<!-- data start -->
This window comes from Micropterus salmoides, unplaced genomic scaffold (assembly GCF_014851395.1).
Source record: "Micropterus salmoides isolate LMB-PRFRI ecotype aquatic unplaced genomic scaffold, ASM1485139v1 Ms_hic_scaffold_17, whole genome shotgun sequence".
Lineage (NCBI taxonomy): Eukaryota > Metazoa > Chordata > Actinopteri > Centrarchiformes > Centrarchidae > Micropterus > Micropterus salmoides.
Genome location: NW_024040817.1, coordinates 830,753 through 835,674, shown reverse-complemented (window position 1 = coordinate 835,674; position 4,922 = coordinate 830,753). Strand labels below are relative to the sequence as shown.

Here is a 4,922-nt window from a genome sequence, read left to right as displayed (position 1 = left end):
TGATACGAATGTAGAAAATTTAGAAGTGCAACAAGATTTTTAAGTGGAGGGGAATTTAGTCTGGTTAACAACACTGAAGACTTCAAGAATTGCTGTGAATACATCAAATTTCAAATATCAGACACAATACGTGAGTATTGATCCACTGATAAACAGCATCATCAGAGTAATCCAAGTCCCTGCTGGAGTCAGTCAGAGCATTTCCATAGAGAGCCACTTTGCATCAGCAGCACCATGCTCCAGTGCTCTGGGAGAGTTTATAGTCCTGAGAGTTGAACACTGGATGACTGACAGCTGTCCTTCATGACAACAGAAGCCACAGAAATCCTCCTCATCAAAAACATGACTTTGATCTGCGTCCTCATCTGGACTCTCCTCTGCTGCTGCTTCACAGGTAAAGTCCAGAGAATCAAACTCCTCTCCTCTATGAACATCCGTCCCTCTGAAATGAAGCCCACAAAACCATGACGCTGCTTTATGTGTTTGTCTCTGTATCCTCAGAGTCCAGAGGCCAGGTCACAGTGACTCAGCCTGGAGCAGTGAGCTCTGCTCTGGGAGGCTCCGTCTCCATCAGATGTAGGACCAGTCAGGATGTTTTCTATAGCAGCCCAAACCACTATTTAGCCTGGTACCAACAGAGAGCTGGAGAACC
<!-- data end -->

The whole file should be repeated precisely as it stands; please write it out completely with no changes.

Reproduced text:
This window comes from Micropterus salmoides, unplaced genomic scaffold (assembly GCF_014851395.1).
Source record: "Micropterus salmoides isolate LMB-PRFRI ecotype aquatic unplaced genomic scaffold, ASM1485139v1 Ms_hic_scaffold_17, whole genome shotgun sequence".
Lineage (NCBI taxonomy): Eukaryota > Metazoa > Chordata > Actinopteri > Centrarchiformes > Centrarchidae > Micropterus > Micropterus salmoides.
Genome location: NW_024040817.1, coordinates 830,753 through 835,674, shown reverse-complemented (window position 1 = coordinate 835,674; position 4,922 = coordinate 830,753). Strand labels below are relative to the sequence as shown.

Here is a 4,922-nt window from a genome sequence, read left to right as displayed (position 1 = left end):
TGATACGAATGTAGAAAATTTAGAAGTGCAACAAGATTTTTAAGTGGAGGGGAATTTAGTCTGGTTAACAACACTGAAGACTTCAAGAATTGCTGTGAATACATCAAATTTCAAATATCAGACACAATACGTGAGTATTGATCCACTGATAAACAGCATCATCAGAGTAATCCAAGTCCCTGCTGGAGTCAGTCAGAGCATTTCCATAGAGAGCCACTTTGCATCAGCAGCACCATGCTCCAGTGCTCTGGGAGAGTTTATAGTCCTGAGAGTTGAACACTGGATGACTGACAGCTGTCCTTCATGACAACAGAAGCCACAGAAATCCTCCTCATCAAAAACATGACTTTGATCTGCGTCCTCATCTGGACTCTCCTCTGCTGCTGCTTCACAGGTAAAGTCCAGAGAATCAAACTCCTCTCCTCTATGAACATCCGTCCCTCTGAAATGAAGCCCACAAAACCATGACGCTGCTTTATGTGTTTGTCTCTGTATCCTCAGAGTCCAGAGGCCAGGTCACAGTGACTCAGCCTGGAGCAGTGAGCTCTGCTCTGGGAGGCTCCGTCTCCATCAGATGTAGGACCAGTCAGGATGTTTTCTATAGCAGCCCAAACCACTATTTAGCCTGGTACCAACAGAGAGCTGGAGAACC